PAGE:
Zagreb, Croatia

After leaving Budapest, I took the bus down to Zagreb as my entry point to Croatia. It’s a city that keeps getting rave reviews as being up and coming (very similar to Bucharest), but I will admit I did not fall in love with it (also similar to Bucharest).

My favorite part of Zagreb was that it’s a city of contrasts. The old and the new seem to coexist more peacefully here than many other places I’ve seen. It was so interesting to see brand new, very modern buildings, right next to buildings that have clearly been there for quite some time.

I spent some time in Zagreb wandering around the Old Town and went to the Cathedral. Even though there are a few modern multi-story office buildings, the cathedral is still the tallest building in town. I am falling in love with Europe’s cathedrals in general, and the clear work and love they put into building them.

I also loved that I was there as church services were letting out, so I got to hear the bells tolling. It was such a beautiful sound – I just sat on the edge of a fountain in the square and enjoyed it! When I undressed that night, I realized that I enjoyed it so much, I didn’t notice that I sat in pigeon poo. Whoops! Glad I walked around with that on my bum all day….

After the Old Town, I went to the Nicolae Tesla Technical Museum. (Yes, with pigeon poo on my bum, completely unbeknownst to me!)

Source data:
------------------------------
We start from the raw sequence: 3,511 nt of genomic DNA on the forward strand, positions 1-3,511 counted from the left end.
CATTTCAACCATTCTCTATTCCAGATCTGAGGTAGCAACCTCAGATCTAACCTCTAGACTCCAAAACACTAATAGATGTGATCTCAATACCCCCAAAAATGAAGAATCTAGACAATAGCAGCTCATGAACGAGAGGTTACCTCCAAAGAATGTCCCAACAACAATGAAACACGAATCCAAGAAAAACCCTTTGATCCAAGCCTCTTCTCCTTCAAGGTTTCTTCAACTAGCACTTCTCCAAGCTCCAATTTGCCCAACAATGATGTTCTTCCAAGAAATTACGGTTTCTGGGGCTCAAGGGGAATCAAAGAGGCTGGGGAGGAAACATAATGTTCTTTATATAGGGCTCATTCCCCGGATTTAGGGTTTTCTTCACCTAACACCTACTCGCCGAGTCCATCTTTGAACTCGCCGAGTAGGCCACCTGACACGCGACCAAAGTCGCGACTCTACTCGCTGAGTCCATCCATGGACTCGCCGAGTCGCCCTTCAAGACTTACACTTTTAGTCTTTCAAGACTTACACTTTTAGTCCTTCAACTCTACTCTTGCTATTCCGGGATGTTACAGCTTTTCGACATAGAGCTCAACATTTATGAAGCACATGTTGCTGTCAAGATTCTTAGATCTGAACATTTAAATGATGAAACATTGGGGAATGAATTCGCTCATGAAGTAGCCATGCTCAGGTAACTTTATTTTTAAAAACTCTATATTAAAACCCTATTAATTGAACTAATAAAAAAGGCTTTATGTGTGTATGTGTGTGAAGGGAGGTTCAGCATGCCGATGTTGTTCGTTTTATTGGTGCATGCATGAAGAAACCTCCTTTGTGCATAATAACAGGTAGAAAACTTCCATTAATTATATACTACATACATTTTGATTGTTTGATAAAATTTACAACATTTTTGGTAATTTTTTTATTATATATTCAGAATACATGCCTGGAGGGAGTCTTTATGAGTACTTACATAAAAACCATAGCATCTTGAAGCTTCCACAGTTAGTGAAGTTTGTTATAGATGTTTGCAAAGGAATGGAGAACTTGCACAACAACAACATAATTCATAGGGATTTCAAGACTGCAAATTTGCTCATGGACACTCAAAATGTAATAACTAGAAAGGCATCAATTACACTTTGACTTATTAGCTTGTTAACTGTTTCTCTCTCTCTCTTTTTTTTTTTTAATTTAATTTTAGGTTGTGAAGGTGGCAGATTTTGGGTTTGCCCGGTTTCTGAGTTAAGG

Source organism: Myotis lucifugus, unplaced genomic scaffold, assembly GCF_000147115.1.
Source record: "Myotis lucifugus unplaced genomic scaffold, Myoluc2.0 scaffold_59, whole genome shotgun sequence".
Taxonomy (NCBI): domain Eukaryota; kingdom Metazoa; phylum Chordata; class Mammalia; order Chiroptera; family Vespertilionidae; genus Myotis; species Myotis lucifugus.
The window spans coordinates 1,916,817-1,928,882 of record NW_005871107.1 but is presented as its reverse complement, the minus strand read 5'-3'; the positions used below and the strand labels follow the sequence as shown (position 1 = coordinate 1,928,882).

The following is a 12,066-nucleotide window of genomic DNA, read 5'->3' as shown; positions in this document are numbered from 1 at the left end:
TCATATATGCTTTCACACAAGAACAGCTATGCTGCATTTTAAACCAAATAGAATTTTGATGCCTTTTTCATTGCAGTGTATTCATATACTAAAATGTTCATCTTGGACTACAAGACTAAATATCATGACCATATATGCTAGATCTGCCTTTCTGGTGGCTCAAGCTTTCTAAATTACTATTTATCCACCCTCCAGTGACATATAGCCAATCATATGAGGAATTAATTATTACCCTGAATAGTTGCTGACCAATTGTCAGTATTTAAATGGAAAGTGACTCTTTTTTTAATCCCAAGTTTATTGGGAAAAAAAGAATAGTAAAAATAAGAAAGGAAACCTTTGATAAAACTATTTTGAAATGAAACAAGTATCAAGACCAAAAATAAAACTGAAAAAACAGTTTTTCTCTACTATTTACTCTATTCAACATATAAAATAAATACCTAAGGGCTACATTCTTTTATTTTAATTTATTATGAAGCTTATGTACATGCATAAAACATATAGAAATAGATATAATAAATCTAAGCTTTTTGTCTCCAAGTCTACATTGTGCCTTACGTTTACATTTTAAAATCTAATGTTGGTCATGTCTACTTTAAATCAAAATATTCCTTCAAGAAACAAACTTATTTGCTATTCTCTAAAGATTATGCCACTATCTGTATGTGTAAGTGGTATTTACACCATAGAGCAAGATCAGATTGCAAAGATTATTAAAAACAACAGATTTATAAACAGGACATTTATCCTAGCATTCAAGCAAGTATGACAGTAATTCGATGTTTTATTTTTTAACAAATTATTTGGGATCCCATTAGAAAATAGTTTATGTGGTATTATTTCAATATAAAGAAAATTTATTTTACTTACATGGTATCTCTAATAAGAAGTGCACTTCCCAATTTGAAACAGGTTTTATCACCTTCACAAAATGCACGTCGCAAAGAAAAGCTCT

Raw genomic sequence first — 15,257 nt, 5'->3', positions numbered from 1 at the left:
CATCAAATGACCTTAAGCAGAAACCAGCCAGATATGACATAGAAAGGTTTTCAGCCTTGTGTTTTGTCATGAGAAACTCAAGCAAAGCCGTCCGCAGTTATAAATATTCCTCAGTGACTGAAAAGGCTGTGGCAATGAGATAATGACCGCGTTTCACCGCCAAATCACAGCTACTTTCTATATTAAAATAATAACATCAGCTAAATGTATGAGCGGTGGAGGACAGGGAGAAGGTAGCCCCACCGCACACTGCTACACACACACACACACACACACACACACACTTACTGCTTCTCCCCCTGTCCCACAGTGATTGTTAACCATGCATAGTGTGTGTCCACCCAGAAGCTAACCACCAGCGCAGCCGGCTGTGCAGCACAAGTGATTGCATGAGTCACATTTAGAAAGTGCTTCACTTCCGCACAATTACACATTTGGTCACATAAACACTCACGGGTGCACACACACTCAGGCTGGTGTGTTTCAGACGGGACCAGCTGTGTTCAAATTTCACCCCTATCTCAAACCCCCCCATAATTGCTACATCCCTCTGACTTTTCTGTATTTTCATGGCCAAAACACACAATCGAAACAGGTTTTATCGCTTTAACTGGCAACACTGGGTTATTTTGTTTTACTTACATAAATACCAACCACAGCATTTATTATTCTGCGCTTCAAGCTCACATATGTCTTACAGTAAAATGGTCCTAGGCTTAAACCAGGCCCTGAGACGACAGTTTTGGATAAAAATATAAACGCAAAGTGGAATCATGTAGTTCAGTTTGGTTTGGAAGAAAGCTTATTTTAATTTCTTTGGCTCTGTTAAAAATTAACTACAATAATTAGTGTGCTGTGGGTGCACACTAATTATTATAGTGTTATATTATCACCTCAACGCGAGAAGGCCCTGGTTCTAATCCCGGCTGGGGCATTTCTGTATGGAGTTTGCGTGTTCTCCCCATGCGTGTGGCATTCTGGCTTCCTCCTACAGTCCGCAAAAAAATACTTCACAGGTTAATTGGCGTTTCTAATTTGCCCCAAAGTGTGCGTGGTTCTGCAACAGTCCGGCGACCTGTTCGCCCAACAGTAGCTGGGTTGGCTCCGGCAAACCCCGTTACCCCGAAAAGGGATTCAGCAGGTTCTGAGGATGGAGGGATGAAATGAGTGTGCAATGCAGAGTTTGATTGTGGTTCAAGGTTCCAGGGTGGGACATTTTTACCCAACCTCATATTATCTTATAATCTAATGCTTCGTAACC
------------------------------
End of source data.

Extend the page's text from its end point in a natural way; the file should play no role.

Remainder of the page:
I have to say, the museum was not what I was expecting! So much of Tesla is associated with power and computing, and I expected the museum to be a lot of modern technology. It wasn’t at all, but it was fascinating all the same!

The museum was split into different sections, and they each showed the technological progression within that section. The first one I went into was the fire fighting one – it had multiple fire engines, and all sorts of firefighting gear where you can see how it evolved over the years.

Then, they had a ton of working models of machine engines! They did a great job of explaining how each machine was different from its predecessor, and while they don’t keep the machines running all day, they do have videos so you can see each one at work. It made me realize how far we’ve come in making things that are incredibly powerful yet compact.

Then, there was a section on automobiles, a section on household appliances, and even a section on green energies! The museum does free sessions on Tesla, and the session itself is an overview of the development of electricity and the different types of electricities Tesla experimented with. They do the sessions in both Croatian and English, and I really enjoyed the one I went to!

After the session on electricity, they offered to take us on a tour of the mines. Yes, you read that correctly! Under the museum, they have a model coal mine that shows how coal mining worked and still works, and shoes the progression of beams and ways to keep the mine intact. Even though I knew it was a model, and I knew that being in the museum it had to be safe, it still made me claustrophobic! I have no clue how people really manage to be coal miners (not to mention, the museum version didn’t have coal dust everywhere!).

I spent the rest of the afternoon just exploring and enjoying the parks – I was there on a Sunday, so there was a lot closed. It was interesting to see how many locals were also out enjoying the day and enjoying the parks!

The city was gorgeous, but I just didn’t seem to connect to it. The food was tasty, but I think it was hard after a city as wonderful and vibrant as I thought Budapest was.

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